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In processing cases, the IRM has several processes for addressing the issues raised in requests or complaints.

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Problem Solving

The IRM works with stakeholders in a flexible and participatory way to resolve issues and address grievances. Problem solving can include information sharing and consultation, facilitation, mediation, joint fact finding, and other tools. The IRM’s practice is guided by the principles of alternative dispute resolution (ADR).
The goal of the problem solving process is to address specific issues that have given rise to the request or complaint, and to help identify and agree on solutions that meet the interests of the relevant parties. It typically involves clarifying the issues of concerns, understanding the needs and interests of stakeholders, assisting parties in identifying solutions, and helping them reach agreement on the terms of these solutions.

There are several principles that underpin the IRM’s problem solving process:

  • Voluntary – Problem solving can only happen when parties are willing to participate and engage with each other. No party is obligated to participate or agree to any specific course of action or solution. Parties also have the right to withdraw from a problem solving process if it does not meet their needs.
  • Facilitated – Problem solving is typically conducted by a neutral third party, be it IRM staff or an independent consultant, whose role is to convene and facilitate engagement between the parties. Neutral third parties do not make decisions on substance, but focus on managing the process. They aim to be neutral or multi-partial, and abstain from making judgements about the issues of concern, and possess the appropriate cultural and linguistic skills to work effectively with local stakeholders.
  • Participatory and Party-driven – The parties to the problem solving process are the main decision makers and drivers of the process. The process - including the rules, agendas, issues, solutions, and agreement and implementation - is defined and implemented only with their consent.
  • Flexible – Problem solving is flexible by nature and the process is adjusted to the needs of the parties. The scope may be broadened or narrowed, and others may be invited to participate where relevant to the issues.
  • Confidential – Problem solving is conducted in a confidential space defined by the parties. As a general rule, information disclosed and discussions held as part of a problem solving process are confidential, unless the parties agree to disclose these.

Based on discussions with the primary stakeholders in a complaint or request, the IRM will work with them to develop a jointly agreed problem solving process. This is intended to address the issues raised or, where there is no space for a problem solving process, refer the case for IRM compliance review.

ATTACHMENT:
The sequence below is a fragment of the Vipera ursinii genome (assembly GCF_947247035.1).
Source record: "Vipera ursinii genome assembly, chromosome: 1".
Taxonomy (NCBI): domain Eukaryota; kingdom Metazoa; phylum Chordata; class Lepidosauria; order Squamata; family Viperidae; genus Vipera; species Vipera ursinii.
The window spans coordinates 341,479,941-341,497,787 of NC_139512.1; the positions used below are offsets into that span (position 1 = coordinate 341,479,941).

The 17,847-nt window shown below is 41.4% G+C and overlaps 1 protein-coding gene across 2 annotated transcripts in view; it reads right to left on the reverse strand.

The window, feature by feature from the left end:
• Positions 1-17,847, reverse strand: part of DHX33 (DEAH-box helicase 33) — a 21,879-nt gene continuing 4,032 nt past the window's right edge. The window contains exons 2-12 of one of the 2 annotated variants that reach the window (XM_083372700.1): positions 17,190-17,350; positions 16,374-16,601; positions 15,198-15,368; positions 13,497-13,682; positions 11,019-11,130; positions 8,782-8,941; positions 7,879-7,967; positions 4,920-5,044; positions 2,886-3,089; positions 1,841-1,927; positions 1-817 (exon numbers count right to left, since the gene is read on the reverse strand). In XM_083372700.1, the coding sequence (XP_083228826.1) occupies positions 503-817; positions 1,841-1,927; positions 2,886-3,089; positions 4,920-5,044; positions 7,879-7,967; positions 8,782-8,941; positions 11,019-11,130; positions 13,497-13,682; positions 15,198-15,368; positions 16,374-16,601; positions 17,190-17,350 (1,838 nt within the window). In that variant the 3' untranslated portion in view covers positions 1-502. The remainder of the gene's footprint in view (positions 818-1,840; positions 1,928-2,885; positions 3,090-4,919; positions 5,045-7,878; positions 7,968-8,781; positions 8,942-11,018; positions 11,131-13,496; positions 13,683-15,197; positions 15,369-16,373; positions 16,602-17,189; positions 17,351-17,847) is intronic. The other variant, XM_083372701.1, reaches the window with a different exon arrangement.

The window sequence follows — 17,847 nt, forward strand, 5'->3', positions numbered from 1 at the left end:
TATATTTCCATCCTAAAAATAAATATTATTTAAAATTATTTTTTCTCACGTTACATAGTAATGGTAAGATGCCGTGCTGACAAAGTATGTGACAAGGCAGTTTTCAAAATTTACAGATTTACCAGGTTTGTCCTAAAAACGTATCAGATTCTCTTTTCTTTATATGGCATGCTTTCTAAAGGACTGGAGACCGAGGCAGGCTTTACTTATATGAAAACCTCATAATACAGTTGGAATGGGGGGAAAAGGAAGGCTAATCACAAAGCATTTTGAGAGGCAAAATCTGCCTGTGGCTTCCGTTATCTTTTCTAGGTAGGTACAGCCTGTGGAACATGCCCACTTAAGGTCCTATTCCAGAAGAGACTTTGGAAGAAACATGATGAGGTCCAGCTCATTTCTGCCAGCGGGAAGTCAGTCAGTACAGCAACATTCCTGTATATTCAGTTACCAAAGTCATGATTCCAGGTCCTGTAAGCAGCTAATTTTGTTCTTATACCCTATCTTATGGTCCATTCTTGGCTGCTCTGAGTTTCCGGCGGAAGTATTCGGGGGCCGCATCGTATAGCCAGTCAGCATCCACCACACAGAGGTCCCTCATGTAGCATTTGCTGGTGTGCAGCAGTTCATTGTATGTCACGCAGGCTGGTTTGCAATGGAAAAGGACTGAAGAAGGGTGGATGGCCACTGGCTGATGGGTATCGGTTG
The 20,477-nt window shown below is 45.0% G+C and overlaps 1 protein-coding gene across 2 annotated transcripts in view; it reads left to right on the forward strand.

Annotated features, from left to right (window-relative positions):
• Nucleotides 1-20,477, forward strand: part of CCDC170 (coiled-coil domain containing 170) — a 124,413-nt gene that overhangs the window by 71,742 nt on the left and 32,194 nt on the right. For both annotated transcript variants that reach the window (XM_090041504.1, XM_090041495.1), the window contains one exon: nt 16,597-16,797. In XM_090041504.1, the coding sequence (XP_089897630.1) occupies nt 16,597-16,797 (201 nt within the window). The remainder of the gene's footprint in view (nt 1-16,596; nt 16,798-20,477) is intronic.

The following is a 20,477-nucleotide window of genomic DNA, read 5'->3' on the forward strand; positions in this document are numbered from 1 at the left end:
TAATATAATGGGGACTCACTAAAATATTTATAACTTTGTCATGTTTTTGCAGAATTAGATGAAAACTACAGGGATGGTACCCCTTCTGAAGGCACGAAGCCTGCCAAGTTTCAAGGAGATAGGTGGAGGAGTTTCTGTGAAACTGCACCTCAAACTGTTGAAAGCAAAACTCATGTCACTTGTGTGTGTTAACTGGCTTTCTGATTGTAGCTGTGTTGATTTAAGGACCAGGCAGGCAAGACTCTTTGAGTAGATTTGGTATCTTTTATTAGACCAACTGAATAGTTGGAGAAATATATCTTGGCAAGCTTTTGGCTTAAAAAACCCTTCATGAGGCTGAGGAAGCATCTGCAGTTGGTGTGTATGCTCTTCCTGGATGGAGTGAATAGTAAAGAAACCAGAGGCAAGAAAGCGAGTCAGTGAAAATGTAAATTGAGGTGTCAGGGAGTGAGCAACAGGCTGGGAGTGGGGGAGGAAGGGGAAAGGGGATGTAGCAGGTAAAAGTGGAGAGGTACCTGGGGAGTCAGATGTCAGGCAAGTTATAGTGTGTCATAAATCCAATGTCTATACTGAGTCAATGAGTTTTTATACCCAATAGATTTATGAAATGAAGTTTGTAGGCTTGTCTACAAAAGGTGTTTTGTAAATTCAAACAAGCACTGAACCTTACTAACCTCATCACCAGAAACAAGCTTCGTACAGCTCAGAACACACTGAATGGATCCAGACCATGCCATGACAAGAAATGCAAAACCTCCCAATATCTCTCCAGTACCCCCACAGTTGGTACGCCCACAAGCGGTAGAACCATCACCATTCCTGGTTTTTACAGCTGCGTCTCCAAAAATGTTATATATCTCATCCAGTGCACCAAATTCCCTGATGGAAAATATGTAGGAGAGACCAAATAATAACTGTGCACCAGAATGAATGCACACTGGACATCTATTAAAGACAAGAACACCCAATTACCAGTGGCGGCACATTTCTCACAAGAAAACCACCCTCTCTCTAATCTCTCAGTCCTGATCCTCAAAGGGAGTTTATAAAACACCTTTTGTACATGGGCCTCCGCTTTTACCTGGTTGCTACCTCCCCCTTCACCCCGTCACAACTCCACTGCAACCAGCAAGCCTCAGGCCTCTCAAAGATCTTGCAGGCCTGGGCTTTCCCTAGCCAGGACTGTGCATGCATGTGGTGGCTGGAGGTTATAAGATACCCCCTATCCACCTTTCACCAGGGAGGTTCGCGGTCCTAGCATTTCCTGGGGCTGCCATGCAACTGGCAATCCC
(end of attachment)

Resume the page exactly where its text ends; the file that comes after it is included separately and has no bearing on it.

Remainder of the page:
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Compliance Processes

The IRM conducts independent compliance appraisals and investigations of GCF projects and programmes and their adherence to GCF policies and procedures. It makes recommendations to the GCF Board based on its review with the intention of ensuring compliance and providing redress.
The goal of the compliance process is to determine whether any GCF policies or procedures have been violated and, if so, make recommendations on how redress or remedy should be provided. Compliance processes focus on GCF and compliance with its relevant policies and procedures in a specific project. IRM compliance investigations are independent of, but complementary to, GCF’s procedures for ensuring project compliance.

Compliance appraisals and investigations can come about after:

  • a request for reconsideration of funding has not been resolved by the provision of information and consultation to the requester’s satisfaction;
  • a complainant or other key stakeholders are unwilling to participate in a problem solving process;
  • a problem solving process does not lead to agreement or does not address the issues of concern;
  • the IRM initiates an investigation on its own initiative, based on credible information pointing to potential violations in cases where complainants are unable to access the IRM directly. 

The IRM’s compliance review is a two-step process where 1) a compliance appraisal is conducted to determine whether there is enough evidence to show that potential violations of GCF policies have taken place, and 2) a compliance investigation is conducted to determine whether in fact violations took place, and to make recommendations to the IRM Board on how these, if any, should be remedied.

In conducting its compliance investigations, the IRM typically employs independent subject matter experts, or other experts as needed to support the IRM in its investigations.

If the GCF is found to be compliant with its policies and procedures, the IRM submits its report to the GCF Board and takes no further action. In the case of requests, where the GCF has been found to be non-compliant, the IRM recommends that the Board reconsider the funding proposal that was denied.In the case of complaints, where the GCF has been found to be non-compliant, and the Board has granted redress, the IRM monitors the implementation of such redress and/or response of the GCF Secretariat, including any corrective plans that are put in place.

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The IRM has a mandate to monitor agreements by relevant parties to a problem-solving process or implementation of any ensuing redress or response of the GCF Secretariat, including any corrective plans.